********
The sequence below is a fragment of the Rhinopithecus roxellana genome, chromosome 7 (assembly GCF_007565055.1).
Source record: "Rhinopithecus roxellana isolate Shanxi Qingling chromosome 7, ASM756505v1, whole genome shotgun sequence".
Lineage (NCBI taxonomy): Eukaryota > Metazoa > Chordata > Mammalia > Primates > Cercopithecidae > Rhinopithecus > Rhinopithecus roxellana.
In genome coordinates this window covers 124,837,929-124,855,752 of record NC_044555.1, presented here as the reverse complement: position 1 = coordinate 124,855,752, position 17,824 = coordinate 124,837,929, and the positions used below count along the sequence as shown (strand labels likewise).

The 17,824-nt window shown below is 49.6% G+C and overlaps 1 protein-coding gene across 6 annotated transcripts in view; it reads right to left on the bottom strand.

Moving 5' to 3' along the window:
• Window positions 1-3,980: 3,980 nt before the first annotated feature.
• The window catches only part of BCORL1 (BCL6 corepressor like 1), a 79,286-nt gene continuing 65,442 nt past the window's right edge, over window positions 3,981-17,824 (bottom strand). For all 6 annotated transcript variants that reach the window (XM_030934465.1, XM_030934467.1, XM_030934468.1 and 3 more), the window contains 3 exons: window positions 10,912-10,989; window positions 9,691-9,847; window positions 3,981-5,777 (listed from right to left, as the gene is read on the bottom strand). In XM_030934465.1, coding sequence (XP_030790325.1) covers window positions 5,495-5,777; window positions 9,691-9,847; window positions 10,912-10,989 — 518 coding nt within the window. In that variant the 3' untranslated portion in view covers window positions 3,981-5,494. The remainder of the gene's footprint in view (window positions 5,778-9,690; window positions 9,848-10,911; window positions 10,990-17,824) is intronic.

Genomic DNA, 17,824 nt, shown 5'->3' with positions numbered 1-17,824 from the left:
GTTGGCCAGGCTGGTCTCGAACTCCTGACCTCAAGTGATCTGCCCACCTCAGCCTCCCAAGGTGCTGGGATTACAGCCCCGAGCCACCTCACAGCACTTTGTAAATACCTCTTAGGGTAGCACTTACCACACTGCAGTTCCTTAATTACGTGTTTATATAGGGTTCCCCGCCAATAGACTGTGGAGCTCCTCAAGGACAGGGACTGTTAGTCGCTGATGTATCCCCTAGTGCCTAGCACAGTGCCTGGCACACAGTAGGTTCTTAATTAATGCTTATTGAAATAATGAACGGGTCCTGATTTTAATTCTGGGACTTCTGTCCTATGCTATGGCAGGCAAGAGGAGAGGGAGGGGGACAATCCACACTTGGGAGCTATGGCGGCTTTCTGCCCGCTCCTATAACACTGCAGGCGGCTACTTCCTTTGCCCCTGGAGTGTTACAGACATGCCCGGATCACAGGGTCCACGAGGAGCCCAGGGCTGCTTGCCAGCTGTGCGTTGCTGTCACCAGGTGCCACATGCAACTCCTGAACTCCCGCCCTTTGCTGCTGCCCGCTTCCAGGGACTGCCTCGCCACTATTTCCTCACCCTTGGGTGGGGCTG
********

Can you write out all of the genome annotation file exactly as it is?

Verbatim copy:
The sequence below is a fragment of the Rhinopithecus roxellana genome, chromosome 7 (assembly GCF_007565055.1).
Source record: "Rhinopithecus roxellana isolate Shanxi Qingling chromosome 7, ASM756505v1, whole genome shotgun sequence".
Lineage (NCBI taxonomy): Eukaryota > Metazoa > Chordata > Mammalia > Primates > Cercopithecidae > Rhinopithecus > Rhinopithecus roxellana.
In genome coordinates this window covers 124,837,929-124,855,752 of record NC_044555.1, presented here as the reverse complement: position 1 = coordinate 124,855,752, position 17,824 = coordinate 124,837,929, and the positions used below count along the sequence as shown (strand labels likewise).

The 17,824-nt window shown below is 49.6% G+C and overlaps 1 protein-coding gene across 6 annotated transcripts in view; it reads right to left on the bottom strand.

Moving 5' to 3' along the window:
• Window positions 1-3,980: 3,980 nt before the first annotated feature.
• The window catches only part of BCORL1 (BCL6 corepressor like 1), a 79,286-nt gene continuing 65,442 nt past the window's right edge, over window positions 3,981-17,824 (bottom strand). For all 6 annotated transcript variants that reach the window (XM_030934465.1, XM_030934467.1, XM_030934468.1 and 3 more), the window contains 3 exons: window positions 10,912-10,989; window positions 9,691-9,847; window positions 3,981-5,777 (listed from right to left, as the gene is read on the bottom strand). In XM_030934465.1, coding sequence (XP_030790325.1) covers window positions 5,495-5,777; window positions 9,691-9,847; window positions 10,912-10,989 — 518 coding nt within the window. In that variant the 3' untranslated portion in view covers window positions 3,981-5,494. The remainder of the gene's footprint in view (window positions 5,778-9,690; window positions 9,848-10,911; window positions 10,990-17,824) is intronic.

Genomic DNA, 17,824 nt, shown 5'->3' with positions numbered 1-17,824 from the left:
GTTGGCCAGGCTGGTCTCGAACTCCTGACCTCAAGTGATCTGCCCACCTCAGCCTCCCAAGGTGCTGGGATTACAGCCCCGAGCCACCTCACAGCACTTTGTAAATACCTCTTAGGGTAGCACTTACCACACTGCAGTTCCTTAATTACGTGTTTATATAGGGTTCCCCGCCAATAGACTGTGGAGCTCCTCAAGGACAGGGACTGTTAGTCGCTGATGTATCCCCTAGTGCCTAGCACAGTGCCTGGCACACAGTAGGTTCTTAATTAATGCTTATTGAAATAATGAACGGGTCCTGATTTTAATTCTGGGACTTCTGTCCTATGCTATGGCAGGCAAGAGGAGAGGGAGGGGGACAATCCACACTTGGGAGCTATGGCGGCTTTCTGCCCGCTCCTATAACACTGCAGGCGGCTACTTCCTTTGCCCCTGGAGTGTTACAGACATGCCCGGATCACAGGGTCCACGAGGAGCCCAGGGCTGCTTGCCAGCTGTGCGTTGCTGTCACCAGGTGCCACATGCAACTCCTGAACTCCCGCCCTTTGCTGCTGCCCGCTTCCAGGGACTGCCTCGCCACTATTTCCTCACCCTTGGGTGGGGCTG